Sometimes people speak of the gold of silence and riots on empty streets.
But the world is noisy.
People write each other badly rhymed love songs inspired by the 90s hair-gel plagued boybands ala Backstreet Boys about ‘fire’ and ‘desire’ and ‘heartache’ and ‘mistake’.
People furiously type and edit and re-type and re-read and re-edit Facebook statuses and Twitter nuggets to curate potentially ‘likability’ soliciting blue thumbs-up emoticons and template yellow stars.
People spend hours on end finding the right adjectives and verbs and academically invent complex, convoluted, unusable, multi-syllabic nouns to characterise phenomena they want to reference in shorthand with a string of letters for an elite audience.
People search through their archive of life experience and emotive consolations to convey condolence or shared anguish or empathy or encouragement, to communicate across bodies through physical touch. We spend much of our interactions with others romanticising intimate verbosity and attempting to calibrate our social realities.
But what do we make of transcultural repertoires and implicit nuances across verbal utterances? What happens when two people of different native languages meet and desire to inhabit the other’s headspace? There are visual impressions and sound scapes and scents they want to communicate across bodies, but find themselves unable to locate the overlapping signposts to articulate. And words are important.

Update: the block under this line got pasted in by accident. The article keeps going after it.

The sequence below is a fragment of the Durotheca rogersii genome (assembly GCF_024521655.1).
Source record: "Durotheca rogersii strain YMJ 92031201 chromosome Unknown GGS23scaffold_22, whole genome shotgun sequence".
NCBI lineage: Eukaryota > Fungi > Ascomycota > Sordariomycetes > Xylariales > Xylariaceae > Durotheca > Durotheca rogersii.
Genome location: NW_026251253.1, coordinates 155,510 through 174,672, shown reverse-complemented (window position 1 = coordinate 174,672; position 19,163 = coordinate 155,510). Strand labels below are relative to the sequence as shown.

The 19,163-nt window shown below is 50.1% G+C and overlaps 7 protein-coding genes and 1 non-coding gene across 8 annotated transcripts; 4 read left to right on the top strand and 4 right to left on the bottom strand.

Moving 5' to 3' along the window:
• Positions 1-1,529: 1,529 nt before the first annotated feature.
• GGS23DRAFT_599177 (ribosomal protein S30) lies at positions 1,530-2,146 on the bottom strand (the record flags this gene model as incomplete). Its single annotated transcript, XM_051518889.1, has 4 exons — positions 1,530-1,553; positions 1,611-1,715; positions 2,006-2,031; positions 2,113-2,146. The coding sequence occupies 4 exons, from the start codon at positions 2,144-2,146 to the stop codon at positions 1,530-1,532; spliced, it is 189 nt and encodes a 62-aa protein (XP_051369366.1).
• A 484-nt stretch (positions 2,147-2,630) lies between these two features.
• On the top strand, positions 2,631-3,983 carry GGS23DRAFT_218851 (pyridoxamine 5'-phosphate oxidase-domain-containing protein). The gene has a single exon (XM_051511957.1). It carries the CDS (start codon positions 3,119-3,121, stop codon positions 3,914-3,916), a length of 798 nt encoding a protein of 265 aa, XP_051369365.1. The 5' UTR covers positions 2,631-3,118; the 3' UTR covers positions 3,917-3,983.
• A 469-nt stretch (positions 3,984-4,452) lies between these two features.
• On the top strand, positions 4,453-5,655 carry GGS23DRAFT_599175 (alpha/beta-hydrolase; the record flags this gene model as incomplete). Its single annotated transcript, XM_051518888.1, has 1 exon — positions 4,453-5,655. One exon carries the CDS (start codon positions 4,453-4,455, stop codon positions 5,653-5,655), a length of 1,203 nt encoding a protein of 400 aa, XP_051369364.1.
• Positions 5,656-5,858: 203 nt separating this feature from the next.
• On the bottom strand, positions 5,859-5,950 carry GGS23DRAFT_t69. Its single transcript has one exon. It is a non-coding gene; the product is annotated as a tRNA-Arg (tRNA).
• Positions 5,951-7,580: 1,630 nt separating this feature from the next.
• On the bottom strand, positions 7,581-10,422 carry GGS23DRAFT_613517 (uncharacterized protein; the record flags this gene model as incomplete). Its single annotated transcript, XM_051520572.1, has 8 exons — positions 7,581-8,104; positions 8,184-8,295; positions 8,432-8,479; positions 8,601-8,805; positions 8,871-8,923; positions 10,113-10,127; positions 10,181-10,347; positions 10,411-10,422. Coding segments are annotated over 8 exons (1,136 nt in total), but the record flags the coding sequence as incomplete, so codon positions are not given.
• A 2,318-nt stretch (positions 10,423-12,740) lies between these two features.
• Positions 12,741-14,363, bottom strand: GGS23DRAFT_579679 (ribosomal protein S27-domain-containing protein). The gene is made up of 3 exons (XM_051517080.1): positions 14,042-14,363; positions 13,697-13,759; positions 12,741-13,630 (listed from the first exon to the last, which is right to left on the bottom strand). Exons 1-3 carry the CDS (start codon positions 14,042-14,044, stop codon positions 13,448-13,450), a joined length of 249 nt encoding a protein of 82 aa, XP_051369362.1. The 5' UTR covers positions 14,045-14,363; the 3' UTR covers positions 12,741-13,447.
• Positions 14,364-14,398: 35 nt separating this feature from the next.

They discover each other’s flirtations with Mandarin, and haphazardly transit into a third language, propelled by a wanting to connect. In this space, preoccupations with grammar and syntax give way to unfiltered access to intimate thought and little conscious mediation. The array of verbosity, an impressive knowledge of colourful vocabulary, finds itself subordinate to a disarray of affect, where homophonic Mandarin verbs and nouns in their disordered untidiness lends effusive waxing and unbridled circulation of affect emplaced in third (con)texts.
Sometimes people speak of the gold of silence and riots on empty streets. And the world is noisy. But sometimes we find meaning in disorder and solace in disarray.